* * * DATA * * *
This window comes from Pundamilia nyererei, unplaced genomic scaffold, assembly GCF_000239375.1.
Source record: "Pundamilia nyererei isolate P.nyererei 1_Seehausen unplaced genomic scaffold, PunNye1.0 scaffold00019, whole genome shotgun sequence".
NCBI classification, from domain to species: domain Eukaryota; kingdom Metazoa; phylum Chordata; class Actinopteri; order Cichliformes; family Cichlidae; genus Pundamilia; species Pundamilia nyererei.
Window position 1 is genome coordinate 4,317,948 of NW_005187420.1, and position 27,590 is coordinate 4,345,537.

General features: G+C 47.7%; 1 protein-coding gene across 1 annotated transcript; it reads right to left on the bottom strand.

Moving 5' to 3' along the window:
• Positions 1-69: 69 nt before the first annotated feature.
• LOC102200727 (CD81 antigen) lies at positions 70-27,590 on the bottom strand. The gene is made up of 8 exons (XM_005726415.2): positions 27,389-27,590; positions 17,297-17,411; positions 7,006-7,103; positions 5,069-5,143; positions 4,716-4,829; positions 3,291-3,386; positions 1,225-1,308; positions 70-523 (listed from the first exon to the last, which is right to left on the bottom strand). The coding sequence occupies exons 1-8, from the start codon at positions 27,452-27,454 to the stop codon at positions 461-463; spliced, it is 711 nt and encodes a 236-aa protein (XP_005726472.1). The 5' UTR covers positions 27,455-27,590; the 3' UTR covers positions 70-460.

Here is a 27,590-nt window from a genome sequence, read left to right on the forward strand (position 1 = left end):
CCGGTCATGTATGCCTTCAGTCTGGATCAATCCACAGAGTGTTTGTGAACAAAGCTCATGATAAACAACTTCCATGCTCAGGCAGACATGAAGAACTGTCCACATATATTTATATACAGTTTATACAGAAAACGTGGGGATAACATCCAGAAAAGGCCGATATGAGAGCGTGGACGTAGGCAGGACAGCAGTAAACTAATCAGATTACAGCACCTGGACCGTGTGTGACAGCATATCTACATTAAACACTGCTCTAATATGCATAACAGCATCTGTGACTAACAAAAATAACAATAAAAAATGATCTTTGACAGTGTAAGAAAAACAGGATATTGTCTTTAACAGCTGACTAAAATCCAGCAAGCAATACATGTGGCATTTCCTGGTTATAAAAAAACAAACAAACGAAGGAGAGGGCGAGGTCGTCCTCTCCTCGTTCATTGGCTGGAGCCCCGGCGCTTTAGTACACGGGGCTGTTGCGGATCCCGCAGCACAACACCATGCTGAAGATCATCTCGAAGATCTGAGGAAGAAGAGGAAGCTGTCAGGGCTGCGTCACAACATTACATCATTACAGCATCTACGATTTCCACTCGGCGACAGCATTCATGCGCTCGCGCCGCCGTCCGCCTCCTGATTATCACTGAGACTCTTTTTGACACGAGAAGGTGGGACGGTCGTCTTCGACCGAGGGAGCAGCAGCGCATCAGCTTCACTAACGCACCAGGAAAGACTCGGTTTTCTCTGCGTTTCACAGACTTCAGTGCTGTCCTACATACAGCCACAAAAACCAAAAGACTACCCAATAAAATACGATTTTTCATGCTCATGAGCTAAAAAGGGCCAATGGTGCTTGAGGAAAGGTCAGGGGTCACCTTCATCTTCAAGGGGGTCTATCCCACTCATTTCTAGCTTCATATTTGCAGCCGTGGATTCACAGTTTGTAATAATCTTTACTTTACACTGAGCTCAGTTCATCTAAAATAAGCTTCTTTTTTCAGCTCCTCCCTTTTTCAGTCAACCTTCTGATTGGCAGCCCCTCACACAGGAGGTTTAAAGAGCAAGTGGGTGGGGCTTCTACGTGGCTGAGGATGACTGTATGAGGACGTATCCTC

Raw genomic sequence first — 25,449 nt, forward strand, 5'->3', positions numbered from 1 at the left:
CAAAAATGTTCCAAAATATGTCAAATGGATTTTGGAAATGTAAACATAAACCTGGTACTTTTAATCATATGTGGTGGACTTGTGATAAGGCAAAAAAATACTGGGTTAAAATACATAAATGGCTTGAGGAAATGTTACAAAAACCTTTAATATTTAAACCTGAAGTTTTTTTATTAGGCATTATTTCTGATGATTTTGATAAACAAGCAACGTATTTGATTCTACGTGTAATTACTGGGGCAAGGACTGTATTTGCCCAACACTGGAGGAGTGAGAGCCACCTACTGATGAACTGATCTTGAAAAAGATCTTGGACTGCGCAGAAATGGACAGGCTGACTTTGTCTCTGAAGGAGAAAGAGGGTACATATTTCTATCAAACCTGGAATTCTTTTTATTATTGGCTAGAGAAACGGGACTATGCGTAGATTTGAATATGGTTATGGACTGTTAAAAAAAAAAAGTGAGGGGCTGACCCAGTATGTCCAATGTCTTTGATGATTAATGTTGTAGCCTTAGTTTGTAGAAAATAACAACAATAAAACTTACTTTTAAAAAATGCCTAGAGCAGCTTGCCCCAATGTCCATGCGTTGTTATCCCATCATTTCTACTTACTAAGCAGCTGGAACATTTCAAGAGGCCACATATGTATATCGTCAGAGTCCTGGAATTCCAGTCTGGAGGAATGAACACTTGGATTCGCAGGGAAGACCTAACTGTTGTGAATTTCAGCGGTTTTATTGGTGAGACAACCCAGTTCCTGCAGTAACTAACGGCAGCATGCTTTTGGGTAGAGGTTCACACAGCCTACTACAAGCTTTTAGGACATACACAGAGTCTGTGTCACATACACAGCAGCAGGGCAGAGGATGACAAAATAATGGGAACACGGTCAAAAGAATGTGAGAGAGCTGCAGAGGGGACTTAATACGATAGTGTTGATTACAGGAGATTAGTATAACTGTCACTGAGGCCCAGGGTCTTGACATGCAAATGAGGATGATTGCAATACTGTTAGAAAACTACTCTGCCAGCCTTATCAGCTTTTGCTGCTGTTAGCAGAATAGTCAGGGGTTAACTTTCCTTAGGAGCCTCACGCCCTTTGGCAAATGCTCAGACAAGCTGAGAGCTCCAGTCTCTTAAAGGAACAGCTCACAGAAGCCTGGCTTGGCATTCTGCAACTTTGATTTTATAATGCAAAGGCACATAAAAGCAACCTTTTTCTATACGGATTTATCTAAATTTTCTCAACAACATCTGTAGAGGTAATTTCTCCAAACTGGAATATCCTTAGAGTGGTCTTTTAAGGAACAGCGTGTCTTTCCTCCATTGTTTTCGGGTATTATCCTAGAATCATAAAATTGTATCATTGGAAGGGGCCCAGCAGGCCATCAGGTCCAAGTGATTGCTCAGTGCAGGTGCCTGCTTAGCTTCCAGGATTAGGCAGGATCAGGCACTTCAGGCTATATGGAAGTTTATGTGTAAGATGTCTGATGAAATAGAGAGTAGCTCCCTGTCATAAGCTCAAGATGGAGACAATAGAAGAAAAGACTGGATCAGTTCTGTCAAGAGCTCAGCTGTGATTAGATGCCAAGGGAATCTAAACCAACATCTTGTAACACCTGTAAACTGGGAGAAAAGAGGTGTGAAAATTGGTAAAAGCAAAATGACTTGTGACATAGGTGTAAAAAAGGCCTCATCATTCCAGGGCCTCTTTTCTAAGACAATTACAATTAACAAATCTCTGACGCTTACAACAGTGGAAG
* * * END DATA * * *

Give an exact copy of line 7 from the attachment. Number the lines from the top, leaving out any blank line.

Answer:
• Positions 1-69: 69 nt before the first annotated feature.